Vengeance suggests plenty of potential in its genre-mixing premise, but frustratingly shakes out exactly as you’d expect at every turn.
It feels like the idea that we live in an increasingly polarized culture that intentionally exacerbates our differences in order to stir up attention, make money, and shift politics would be a ripe one for satire. There’s a cottage industry of conspiracy theorists and feedback loops that tell people only and exactly what they want to hear. Into that particular fray comes comedian and writer B.J. Novak with Vengeance, his directorial debut, about an oblivious “cultural elite” who comes to rural Texas under somewhat false pretenses in order to make a podcast that will allegedly expose these divisions. Hopefully he’ll learn some valuable lessons about empathy and how maybe we’re not all that different, etc.
Novak also stars as Ben, a writer from New York who we’re introduced to in a blisteringly obvious scene in which he and his buddy (John Mayer, for crying out loud) sound off on all the girls they sleep around with, echoing each other’s every sentiment with the phrase “Hundred percent.” Evidently there’s a deeper soul in there, though, as Ben longs to make a firmer imprint. He pitches an idea to a podcasting company run by Louise (Issa Rae) about his theory that technology enables us to inhabit individual cultural bubbles rather than communities, which she dismisses (rightly) as both half-formed and not actually a sufficient narrative thread for a podcast. Lo and behold, that night the story he needs is dropped right into his lap. A frantic phone call from Ty (Boyd Holbrook), the brother of Abilene (Lo Tipton) — one of Ben’s occasional hookups — tells him that Abilene is dead. Ty thinks Ben is her boyfriend. All evidence suggests that she overdosed, but Ty believes she was murdered. And so, Ben heads to Texas to investigate and document.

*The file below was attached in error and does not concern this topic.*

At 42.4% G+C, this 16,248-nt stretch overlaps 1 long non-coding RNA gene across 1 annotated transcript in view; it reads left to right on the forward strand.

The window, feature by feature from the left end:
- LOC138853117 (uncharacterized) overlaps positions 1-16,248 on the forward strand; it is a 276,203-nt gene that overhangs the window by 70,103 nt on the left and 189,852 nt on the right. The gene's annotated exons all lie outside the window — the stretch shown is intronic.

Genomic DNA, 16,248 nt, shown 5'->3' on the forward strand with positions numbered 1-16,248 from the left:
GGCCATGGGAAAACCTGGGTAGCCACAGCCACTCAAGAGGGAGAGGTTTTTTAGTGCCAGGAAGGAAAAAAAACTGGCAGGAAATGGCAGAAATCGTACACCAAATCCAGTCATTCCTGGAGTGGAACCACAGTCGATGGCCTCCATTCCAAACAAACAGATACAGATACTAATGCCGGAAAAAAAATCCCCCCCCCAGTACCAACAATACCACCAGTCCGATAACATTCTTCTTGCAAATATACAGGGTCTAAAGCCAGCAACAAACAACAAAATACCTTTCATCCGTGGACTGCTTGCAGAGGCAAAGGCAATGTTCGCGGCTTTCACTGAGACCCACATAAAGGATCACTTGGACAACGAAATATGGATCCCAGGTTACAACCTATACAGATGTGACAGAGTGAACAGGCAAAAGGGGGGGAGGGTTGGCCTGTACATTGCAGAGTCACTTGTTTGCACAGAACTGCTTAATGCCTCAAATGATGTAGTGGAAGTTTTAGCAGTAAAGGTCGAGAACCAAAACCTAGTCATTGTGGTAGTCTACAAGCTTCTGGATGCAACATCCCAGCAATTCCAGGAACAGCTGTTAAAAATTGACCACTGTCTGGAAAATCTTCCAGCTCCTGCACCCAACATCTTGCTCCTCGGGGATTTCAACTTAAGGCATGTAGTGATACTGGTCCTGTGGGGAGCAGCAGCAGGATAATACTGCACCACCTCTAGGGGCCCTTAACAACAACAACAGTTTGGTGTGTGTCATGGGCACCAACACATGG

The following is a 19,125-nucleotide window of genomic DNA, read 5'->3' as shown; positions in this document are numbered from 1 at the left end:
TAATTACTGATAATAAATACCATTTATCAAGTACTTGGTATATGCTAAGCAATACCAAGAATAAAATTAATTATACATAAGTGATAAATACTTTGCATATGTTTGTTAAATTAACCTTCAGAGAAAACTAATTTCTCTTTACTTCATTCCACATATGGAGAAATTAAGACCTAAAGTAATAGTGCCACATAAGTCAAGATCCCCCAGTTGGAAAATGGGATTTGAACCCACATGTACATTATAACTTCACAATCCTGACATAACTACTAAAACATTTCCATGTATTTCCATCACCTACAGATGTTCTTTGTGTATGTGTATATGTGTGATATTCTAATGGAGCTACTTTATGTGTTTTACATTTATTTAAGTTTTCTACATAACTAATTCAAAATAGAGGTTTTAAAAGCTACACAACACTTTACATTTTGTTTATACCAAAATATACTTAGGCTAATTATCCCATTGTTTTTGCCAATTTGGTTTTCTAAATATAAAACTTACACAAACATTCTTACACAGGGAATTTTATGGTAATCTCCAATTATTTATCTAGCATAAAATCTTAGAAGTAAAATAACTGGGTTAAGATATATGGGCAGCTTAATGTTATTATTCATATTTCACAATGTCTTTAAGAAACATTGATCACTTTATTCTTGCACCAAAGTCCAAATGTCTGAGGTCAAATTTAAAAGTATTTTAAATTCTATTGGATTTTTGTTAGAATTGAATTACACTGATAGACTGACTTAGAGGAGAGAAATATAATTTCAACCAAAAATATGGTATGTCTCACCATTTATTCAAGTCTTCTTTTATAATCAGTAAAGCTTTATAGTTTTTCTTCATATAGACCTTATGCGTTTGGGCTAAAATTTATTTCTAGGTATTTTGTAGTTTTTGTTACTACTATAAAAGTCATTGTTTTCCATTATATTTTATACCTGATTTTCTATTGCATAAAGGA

That seems like a lot for a comedy, but Novak is up to something altogether more earnest. Despite the occasional fish-out-of-water embarrassment (who would dare confuse UT and Texas Tech?), as he slowly insinuates himself into the lives of Abilene’s family and is exposed to the idiosyncrasies of Texas livin’, of course he comes to empathize with the people that have instantly accepted him as one of their own. Along the way, he meets some strange locals and learns that he’s sort of a snobby asshole. If anything’s being satirized, ultimately it’s him, but the critique is so sitcom simple that it remains trite throughout. Individual moments and scenes ring out, like a long speech from a record producer (Ashton Kutcher, MVP) about the philosophical qualities of sound, or a late monologue from Abilene’s mother (J. Smith-Cameron). But law of economy of characters resolves the mystery for the audience early on, and — much like Ben’s initial predicament — without a strong narrative hook those successful scenes just feel like dangling vignettes rather than part of any cohesive whole. Vengeance can’t overcome its own tendency to shake out exactly as you’d expect, which prevents it from becoming as funny or cutting or insightful as it needs to be.